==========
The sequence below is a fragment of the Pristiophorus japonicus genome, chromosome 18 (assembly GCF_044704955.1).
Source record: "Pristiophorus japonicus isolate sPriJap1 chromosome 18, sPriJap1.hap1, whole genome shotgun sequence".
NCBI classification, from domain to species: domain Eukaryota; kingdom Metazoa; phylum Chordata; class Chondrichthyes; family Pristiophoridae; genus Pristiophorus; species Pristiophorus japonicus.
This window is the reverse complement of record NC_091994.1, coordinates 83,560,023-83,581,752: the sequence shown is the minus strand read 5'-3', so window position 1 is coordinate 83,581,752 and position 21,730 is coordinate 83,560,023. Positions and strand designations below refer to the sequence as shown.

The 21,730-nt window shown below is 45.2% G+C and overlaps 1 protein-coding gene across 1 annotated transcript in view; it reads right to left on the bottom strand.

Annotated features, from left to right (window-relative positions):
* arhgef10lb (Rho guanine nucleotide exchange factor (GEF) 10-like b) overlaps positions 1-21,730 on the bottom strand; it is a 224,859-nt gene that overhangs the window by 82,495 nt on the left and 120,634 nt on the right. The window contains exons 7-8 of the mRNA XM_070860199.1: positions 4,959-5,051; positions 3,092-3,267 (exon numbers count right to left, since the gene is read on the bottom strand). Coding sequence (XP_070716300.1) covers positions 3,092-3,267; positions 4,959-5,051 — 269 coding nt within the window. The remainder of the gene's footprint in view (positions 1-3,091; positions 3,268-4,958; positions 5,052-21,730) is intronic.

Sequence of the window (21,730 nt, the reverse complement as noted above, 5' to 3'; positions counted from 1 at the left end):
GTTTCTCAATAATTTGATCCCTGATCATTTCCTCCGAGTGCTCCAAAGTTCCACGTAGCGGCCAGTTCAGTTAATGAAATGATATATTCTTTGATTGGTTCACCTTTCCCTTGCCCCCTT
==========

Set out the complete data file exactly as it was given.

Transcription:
The sequence below is a fragment of the Pristiophorus japonicus genome, chromosome 18 (assembly GCF_044704955.1).
Source record: "Pristiophorus japonicus isolate sPriJap1 chromosome 18, sPriJap1.hap1, whole genome shotgun sequence".
NCBI classification, from domain to species: domain Eukaryota; kingdom Metazoa; phylum Chordata; class Chondrichthyes; family Pristiophoridae; genus Pristiophorus; species Pristiophorus japonicus.
This window is the reverse complement of record NC_091994.1, coordinates 83,560,023-83,581,752: the sequence shown is the minus strand read 5'-3', so window position 1 is coordinate 83,581,752 and position 21,730 is coordinate 83,560,023. Positions and strand designations below refer to the sequence as shown.

The 21,730-nt window shown below is 45.2% G+C and overlaps 1 protein-coding gene across 1 annotated transcript in view; it reads right to left on the bottom strand.

Annotated features, from left to right (window-relative positions):
* arhgef10lb (Rho guanine nucleotide exchange factor (GEF) 10-like b) overlaps positions 1-21,730 on the bottom strand; it is a 224,859-nt gene that overhangs the window by 82,495 nt on the left and 120,634 nt on the right. The window contains exons 7-8 of the mRNA XM_070860199.1: positions 4,959-5,051; positions 3,092-3,267 (exon numbers count right to left, since the gene is read on the bottom strand). Coding sequence (XP_070716300.1) covers positions 3,092-3,267; positions 4,959-5,051 — 269 coding nt within the window. The remainder of the gene's footprint in view (positions 1-3,091; positions 3,268-4,958; positions 5,052-21,730) is intronic.

Sequence of the window (21,730 nt, the reverse complement as noted above, 5' to 3'; positions counted from 1 at the left end):
GTTTCTCAATAATTTGATCCCTGATCATTTCCTCCGAGTGCTCCAAAGTTCCACGTAGCGGCCAGTTCAGTTAATGAAATGATATATTCTTTGATTGGTTCACCTTTCCCTTGCCCCCTT